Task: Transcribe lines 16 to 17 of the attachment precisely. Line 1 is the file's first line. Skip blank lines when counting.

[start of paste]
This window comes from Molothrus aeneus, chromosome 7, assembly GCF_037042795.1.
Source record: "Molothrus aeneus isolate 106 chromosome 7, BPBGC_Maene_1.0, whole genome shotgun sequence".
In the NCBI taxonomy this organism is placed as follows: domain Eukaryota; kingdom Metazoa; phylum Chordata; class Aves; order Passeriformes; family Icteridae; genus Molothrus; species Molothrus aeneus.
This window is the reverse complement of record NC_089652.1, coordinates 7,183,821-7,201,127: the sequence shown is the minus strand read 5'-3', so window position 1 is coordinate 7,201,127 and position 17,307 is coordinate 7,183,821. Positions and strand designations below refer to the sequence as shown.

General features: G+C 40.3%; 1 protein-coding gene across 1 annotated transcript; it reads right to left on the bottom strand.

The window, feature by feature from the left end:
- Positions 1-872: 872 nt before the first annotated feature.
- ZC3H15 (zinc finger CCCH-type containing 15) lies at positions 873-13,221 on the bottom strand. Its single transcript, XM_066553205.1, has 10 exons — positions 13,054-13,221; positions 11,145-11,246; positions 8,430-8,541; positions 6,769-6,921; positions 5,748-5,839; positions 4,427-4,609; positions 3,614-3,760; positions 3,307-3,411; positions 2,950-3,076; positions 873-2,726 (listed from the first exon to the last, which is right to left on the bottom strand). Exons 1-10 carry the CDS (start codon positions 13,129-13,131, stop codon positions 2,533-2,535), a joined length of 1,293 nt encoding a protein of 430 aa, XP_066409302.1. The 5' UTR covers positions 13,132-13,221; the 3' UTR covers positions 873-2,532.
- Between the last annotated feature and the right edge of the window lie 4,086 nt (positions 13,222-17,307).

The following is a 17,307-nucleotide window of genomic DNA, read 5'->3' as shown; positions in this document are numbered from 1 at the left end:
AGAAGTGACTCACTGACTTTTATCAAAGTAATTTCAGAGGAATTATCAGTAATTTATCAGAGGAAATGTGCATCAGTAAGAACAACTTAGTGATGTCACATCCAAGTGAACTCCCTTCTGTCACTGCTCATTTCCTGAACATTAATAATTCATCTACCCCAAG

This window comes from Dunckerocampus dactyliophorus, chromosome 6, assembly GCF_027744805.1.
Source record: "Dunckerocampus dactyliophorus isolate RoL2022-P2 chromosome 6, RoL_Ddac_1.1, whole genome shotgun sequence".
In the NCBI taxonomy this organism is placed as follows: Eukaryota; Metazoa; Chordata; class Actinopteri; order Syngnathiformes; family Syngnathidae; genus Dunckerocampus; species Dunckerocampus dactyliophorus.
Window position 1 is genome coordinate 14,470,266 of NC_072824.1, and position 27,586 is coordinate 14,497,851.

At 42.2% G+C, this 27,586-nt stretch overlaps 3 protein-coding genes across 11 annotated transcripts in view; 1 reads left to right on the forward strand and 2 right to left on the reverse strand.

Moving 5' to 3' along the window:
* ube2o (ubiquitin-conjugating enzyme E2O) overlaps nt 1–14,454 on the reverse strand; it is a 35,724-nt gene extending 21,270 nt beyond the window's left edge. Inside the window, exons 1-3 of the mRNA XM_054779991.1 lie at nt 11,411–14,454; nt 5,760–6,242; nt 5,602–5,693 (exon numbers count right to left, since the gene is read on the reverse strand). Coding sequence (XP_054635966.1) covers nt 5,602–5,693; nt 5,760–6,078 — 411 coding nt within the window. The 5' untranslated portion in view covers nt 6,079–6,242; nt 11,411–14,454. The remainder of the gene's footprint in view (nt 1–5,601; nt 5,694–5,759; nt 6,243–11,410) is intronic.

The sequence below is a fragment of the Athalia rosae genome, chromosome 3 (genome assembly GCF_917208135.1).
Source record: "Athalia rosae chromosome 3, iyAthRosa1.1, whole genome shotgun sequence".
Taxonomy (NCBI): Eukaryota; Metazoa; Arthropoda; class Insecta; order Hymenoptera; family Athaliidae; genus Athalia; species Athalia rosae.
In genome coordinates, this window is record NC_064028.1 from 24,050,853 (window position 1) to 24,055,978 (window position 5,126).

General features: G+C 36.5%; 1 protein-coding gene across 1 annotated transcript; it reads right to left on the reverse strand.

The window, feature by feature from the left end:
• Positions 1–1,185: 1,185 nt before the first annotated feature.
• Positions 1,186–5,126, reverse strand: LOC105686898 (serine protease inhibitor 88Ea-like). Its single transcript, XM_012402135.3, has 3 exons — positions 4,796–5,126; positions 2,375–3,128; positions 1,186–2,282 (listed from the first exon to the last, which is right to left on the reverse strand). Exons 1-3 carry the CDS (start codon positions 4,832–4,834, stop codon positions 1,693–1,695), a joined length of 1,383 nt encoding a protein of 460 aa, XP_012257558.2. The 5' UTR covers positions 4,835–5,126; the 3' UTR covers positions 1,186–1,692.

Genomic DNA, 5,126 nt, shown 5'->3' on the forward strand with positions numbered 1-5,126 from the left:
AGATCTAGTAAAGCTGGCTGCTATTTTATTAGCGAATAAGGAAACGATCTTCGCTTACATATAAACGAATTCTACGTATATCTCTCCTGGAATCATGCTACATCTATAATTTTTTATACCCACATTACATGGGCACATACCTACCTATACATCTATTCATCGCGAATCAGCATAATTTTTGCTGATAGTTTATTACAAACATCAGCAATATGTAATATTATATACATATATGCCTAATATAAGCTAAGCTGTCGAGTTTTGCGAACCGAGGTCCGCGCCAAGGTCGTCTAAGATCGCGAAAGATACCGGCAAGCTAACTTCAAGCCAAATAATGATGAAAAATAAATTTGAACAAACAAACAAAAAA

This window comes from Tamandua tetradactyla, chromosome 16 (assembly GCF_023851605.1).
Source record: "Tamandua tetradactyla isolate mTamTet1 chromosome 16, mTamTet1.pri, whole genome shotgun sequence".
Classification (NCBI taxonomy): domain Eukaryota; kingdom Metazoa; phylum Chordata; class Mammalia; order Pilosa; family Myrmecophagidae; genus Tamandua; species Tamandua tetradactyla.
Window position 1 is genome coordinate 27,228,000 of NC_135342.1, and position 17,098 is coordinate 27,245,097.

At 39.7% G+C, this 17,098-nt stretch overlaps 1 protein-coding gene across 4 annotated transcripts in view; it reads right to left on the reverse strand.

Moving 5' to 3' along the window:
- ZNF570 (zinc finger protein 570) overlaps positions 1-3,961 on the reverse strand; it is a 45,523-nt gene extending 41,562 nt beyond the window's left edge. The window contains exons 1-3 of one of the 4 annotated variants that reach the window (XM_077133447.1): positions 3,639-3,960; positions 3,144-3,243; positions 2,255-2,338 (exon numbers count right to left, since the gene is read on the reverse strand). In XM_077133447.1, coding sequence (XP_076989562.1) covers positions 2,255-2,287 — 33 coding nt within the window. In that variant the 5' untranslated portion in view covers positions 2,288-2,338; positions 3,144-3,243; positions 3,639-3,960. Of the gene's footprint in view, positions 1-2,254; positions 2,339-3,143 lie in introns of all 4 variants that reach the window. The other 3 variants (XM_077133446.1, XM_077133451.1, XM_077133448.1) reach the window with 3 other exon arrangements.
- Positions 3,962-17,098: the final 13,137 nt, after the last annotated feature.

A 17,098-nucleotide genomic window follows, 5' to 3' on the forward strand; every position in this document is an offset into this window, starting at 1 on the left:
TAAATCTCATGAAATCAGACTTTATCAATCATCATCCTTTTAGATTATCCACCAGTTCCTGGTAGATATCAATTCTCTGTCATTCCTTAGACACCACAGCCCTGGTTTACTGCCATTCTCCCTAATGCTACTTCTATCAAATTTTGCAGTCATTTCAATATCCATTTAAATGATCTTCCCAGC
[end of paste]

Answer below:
At 42.2% G+C, this 27,586-nt stretch overlaps 3 protein-coding genes across 11 annotated transcripts in view; 1 reads left to right on the forward strand and 2 right to left on the reverse strand.

Moving 5' to 3' along the window: